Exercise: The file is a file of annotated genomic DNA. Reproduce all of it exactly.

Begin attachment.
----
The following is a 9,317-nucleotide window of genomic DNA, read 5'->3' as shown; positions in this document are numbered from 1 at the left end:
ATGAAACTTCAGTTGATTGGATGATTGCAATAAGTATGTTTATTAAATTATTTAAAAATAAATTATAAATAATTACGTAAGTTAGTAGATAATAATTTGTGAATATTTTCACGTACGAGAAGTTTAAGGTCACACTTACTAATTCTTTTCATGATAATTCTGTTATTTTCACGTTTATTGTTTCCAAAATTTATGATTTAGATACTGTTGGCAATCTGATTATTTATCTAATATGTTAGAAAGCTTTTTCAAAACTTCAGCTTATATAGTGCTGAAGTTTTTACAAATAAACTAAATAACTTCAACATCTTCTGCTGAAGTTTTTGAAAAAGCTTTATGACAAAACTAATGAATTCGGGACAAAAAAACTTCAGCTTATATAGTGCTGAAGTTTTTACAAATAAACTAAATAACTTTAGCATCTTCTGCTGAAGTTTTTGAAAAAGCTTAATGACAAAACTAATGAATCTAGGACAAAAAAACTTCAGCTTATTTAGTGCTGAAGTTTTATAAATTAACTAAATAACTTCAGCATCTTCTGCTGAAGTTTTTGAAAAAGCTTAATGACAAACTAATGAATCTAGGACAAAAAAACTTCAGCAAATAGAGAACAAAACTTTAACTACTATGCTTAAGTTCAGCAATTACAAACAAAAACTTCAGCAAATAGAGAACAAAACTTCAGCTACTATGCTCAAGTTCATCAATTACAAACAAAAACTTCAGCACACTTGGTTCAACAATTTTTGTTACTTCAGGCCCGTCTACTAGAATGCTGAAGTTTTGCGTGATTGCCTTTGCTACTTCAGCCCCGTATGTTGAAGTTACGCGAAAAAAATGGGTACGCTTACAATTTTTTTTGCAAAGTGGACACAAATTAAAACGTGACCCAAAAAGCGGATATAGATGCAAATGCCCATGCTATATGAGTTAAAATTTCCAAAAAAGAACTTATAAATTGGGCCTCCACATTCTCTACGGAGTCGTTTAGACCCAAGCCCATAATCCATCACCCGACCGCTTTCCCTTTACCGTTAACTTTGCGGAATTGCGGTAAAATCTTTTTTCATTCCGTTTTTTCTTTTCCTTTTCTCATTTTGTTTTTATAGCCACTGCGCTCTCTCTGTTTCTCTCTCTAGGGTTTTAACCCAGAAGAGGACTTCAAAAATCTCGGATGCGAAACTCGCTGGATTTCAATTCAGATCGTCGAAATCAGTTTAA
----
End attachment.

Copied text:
The following is a 9,317-nucleotide window of genomic DNA, read 5'->3' as shown; positions in this document are numbered from 1 at the left end:
ATGAAACTTCAGTTGATTGGATGATTGCAATAAGTATGTTTATTAAATTATTTAAAAATAAATTATAAATAATTACGTAAGTTAGTAGATAATAATTTGTGAATATTTTCACGTACGAGAAGTTTAAGGTCACACTTACTAATTCTTTTCATGATAATTCTGTTATTTTCACGTTTATTGTTTCCAAAATTTATGATTTAGATACTGTTGGCAATCTGATTATTTATCTAATATGTTAGAAAGCTTTTTCAAAACTTCAGCTTATATAGTGCTGAAGTTTTTACAAATAAACTAAATAACTTCAACATCTTCTGCTGAAGTTTTTGAAAAAGCTTTATGACAAAACTAATGAATTCGGGACAAAAAAACTTCAGCTTATATAGTGCTGAAGTTTTTACAAATAAACTAAATAACTTTAGCATCTTCTGCTGAAGTTTTTGAAAAAGCTTAATGACAAAACTAATGAATCTAGGACAAAAAAACTTCAGCTTATTTAGTGCTGAAGTTTTATAAATTAACTAAATAACTTCAGCATCTTCTGCTGAAGTTTTTGAAAAAGCTTAATGACAAACTAATGAATCTAGGACAAAAAAACTTCAGCAAATAGAGAACAAAACTTTAACTACTATGCTTAAGTTCAGCAATTACAAACAAAAACTTCAGCAAATAGAGAACAAAACTTCAGCTACTATGCTCAAGTTCATCAATTACAAACAAAAACTTCAGCACACTTGGTTCAACAATTTTTGTTACTTCAGGCCCGTCTACTAGAATGCTGAAGTTTTGCGTGATTGCCTTTGCTACTTCAGCCCCGTATGTTGAAGTTACGCGAAAAAAATGGGTACGCTTACAATTTTTTTTGCAAAGTGGACACAAATTAAAACGTGACCCAAAAAGCGGATATAGATGCAAATGCCCATGCTATATGAGTTAAAATTTCCAAAAAAGAACTTATAAATTGGGCCTCCACATTCTCTACGGAGTCGTTTAGACCCAAGCCCATAATCCATCACCCGACCGCTTTCCCTTTACCGTTAACTTTGCGGAATTGCGGTAAAATCTTTTTTCATTCCGTTTTTTCTTTTCCTTTTCTCATTTTGTTTTTATAGCCACTGCGCTCTCTCTGTTTCTCTCTCTAGGGTTTTAACCCAGAAGAGGACTTCAAAAATCTCGGATGCGAAACTCGCTGGATTTCAATTCAGATCGTCGAAATCAGTTTAA